Disney Plus and the art of starting over
Disney Plus and the art of starting over
12 June 2021
What would you do if you had the chance to rewrite your life? That is the question Disney Plus asks us in its live-action Marvel series Loki.
The third live-action series in Marvel’s endeavour to explore the timeline after Thanos won – then failed – in Avengers: End Game, Loki asks us to suspend our beliefs for a second and wonder, “What would happen if the character of Loki had a second chance?”
It’s a fair statement, given (spoiler) Loki, the beloved Norsk god of mischief, was crushed minutes into Avengers: Infinity War. Yet fans were given fresh hope for the infamous brother of Thor when a new time-variant was created in the End Game. Put most basically, Loki of 2012 was given a chance to rewrite his story, and instead of living out the events of the following decade, he transported himself into ... well, who knows?
It all sounds very complex for people unfamiliar with the Marvel cinematic universe. And, as people tune in for the debut episode of Loki this weekend, it will undoubtedly be as mind-bending and surprising as the character itself.
Yet, as we go on another unbelievable adventure with a superhero (or villain – the title is still up for grabs), it brings to light the arc of redemption Disney Plus has woven since the streaming service launched in 2019.
I was one of many millions of Disney fans to click ‘subscribe’ as soon as the clock struck midnight on the release of Disney Plus. And I was richly rewarded with hundreds of hours of nostalgic content, old Mickey Mouse cartoons and access to more superhero movies than I can possibly consume.
A fresh wave of hope
Come 2021, though, and the world doesn’t just need nostalgia. It needs a fresh wave of hope. As we continue to deal with COVID-19, and the long-term effects of natural disasters, economic struggle, marriage breakdowns and illness, people need to believe that we can start again.
Sure, Loki gives us the hyper-fantasised version of that hope. None of us can go back in time and rewrite our decisions or action. But Disney Plus has given us plenty of other content that reminds us we do have some control over what we do next.
Take the reboot of The Mighty Ducks: Games Changers. As an avid fan of the 1991 cinematic masterpiece about peewee hockey, I was ecstatic when Disney announced the series set 25 years after the trilogy, showing that no one is beyond a second, third or fourth chance.
After all, isn’t it divorced single mother Alex Morrow (Lauren Graham) who takes the initiative to start a new peewee hockey team when her son is booted from the now cruel Ducks hockey dynasty? And in her courage to start again, she finds a disillusioned Gordon Bombay (Emilio Estevez) and convinces him to become a coach again. It appears that even though Bombay was given his redemption arc 30 years ago when a group of kid hockey players helped him to overcome his ego-alcohol fuelled ways, he is allowed to have another chance at happiness.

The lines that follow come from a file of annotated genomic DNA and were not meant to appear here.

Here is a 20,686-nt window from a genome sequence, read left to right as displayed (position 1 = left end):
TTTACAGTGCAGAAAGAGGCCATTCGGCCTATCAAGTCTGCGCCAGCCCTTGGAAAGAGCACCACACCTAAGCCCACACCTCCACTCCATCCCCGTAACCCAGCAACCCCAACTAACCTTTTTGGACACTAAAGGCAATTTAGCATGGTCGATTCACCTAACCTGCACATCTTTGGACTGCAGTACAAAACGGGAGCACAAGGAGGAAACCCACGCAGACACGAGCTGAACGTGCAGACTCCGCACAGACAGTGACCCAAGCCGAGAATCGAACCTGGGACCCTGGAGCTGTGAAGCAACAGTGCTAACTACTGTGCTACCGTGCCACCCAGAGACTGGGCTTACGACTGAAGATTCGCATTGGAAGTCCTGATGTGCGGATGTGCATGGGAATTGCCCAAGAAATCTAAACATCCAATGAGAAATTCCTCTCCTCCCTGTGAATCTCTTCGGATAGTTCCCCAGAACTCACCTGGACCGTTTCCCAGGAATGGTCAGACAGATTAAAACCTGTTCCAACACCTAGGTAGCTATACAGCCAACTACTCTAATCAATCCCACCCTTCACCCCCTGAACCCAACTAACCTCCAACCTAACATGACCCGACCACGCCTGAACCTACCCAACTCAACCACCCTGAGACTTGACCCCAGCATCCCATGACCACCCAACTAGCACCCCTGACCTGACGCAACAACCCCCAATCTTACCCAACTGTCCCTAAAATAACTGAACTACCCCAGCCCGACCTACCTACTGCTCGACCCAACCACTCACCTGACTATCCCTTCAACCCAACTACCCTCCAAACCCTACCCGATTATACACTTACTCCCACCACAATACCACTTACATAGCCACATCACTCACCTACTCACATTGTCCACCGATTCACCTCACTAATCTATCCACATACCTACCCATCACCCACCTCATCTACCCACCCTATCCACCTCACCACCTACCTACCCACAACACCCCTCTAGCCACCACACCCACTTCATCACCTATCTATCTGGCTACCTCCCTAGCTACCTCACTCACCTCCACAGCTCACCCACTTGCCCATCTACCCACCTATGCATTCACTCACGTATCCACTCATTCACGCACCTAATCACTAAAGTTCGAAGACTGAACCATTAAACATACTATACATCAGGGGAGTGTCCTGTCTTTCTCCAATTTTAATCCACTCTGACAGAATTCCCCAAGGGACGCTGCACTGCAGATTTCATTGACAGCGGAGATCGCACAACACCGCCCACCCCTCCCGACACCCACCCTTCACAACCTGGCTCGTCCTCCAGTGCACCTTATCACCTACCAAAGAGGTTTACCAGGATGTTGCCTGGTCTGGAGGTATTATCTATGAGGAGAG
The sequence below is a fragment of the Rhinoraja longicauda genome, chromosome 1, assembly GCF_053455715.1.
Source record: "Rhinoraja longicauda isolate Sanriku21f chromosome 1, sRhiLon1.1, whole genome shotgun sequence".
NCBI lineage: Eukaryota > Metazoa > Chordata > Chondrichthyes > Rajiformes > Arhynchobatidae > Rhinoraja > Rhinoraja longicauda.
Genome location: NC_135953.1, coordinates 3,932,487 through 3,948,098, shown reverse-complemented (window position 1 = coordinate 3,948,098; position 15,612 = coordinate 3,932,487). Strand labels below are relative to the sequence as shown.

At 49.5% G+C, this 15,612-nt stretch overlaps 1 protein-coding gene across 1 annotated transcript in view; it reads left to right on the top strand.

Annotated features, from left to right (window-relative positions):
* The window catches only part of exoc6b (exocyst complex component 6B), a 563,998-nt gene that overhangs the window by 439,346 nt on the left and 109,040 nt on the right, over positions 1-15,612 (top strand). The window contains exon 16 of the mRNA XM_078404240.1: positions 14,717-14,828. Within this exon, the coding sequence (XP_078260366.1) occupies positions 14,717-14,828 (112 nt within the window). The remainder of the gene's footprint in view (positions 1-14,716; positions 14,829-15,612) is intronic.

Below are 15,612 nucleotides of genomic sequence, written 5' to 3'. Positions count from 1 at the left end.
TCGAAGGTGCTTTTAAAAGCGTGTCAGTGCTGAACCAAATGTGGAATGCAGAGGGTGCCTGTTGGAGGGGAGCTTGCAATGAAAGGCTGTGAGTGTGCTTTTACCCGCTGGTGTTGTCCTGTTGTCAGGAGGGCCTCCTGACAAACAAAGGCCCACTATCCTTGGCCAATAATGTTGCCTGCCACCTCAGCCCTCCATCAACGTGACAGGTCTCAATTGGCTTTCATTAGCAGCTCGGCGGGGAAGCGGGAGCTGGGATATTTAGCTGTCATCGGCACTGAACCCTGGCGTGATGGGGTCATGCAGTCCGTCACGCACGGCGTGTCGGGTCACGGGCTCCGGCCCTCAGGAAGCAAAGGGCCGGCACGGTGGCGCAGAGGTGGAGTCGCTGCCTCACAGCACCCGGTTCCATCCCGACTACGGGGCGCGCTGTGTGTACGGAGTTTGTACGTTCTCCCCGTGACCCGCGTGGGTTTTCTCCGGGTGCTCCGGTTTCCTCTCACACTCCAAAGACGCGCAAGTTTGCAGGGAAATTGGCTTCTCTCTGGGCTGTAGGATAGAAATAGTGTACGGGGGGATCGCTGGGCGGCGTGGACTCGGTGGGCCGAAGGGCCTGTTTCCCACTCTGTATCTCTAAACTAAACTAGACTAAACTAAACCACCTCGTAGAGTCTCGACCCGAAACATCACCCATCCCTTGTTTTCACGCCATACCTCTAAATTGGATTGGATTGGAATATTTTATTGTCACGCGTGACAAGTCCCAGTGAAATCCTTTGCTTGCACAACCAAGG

Or we could consider Soul – the award-winning Disney Pixar movie, where jazz-loving music teacher Joe Gardner (voiced by Jaime Foxx) dies, and his soul desperately looks for a way to return to its body so he can live his dream. The cute, tear-jerker of a film asks us to re-evaluate our own lives. And as Joe goes on a journey to get his ‘Earth Pass’ from 22 (voiced by Tina Fey), a misfit soul who has never lived, he learns that his purpose isn’t about living his own dreams – it’s about giving others joy.
And if we want to discuss redemption in a modern-day context, then look no further than Marvel’s The Falcon and The Winter Soldier. A spin-off of the Captain America movies, we watched Sam Wilson (Anthony Mackie) and Bucky Barnes (Sebastian Stan) team up to save the world from an extremist organisation made of people who have been displaced in a global refugee crisis.
The chaos and terror depicted in the espionage buddy-comedy mirrors much of what we see in a COVID-19 world. But rather than just highlighting the complexities of their unlikely friendship, it reinforces that personal and cultural change can only happen when we confront systemic pain and evil.
For Bucky, this exists as severe PTSD, depression and anger. And for Sam, we witness this as he wrestles with the mantle of ‘Captain America’ – a title he refuses, deeming himself unworthy until he meets veteran Isaiah Bradley who was experimented on as a super-soldier during World War Two due to being a black man. Sam chooses to change culture by becoming Captain America – the first black man to do so. And in doing so, it asks us to address the systemic inequality in our own hearts and world.
God promises us a new thing multiple times in the Bible. Proclamations that he will make ‘a way in the wilderness, and streams in the waste land’ (Isaiah 43:19), have been lifeboats for me. But when our resilience is so low and tragedy keeps occurring, I find it harder to believe that another chance is around the corner. Can we make it through the darkness?
Yes, we can. Because while Disney Plus encourages us with movies and TV shows about characters rewriting their stories, Christ modelled this to us in the way he lived, died and rose again. The Bible verse from 2 Corinthians 5 tells us that, “If anyone is in Christ, he is a new creation.” That means that each of us has a chance to rewrite our story. And when Christ is writing our story, we always have fresh hope. We have to take what is in our hands, give it to him, and say, “What’s next?”
Loki (M), The Mighty Ducks: Game Changers (PG), Soul (PG) and The Falcon and The Winter Soldier (M) are all streaming now on Disney Plus.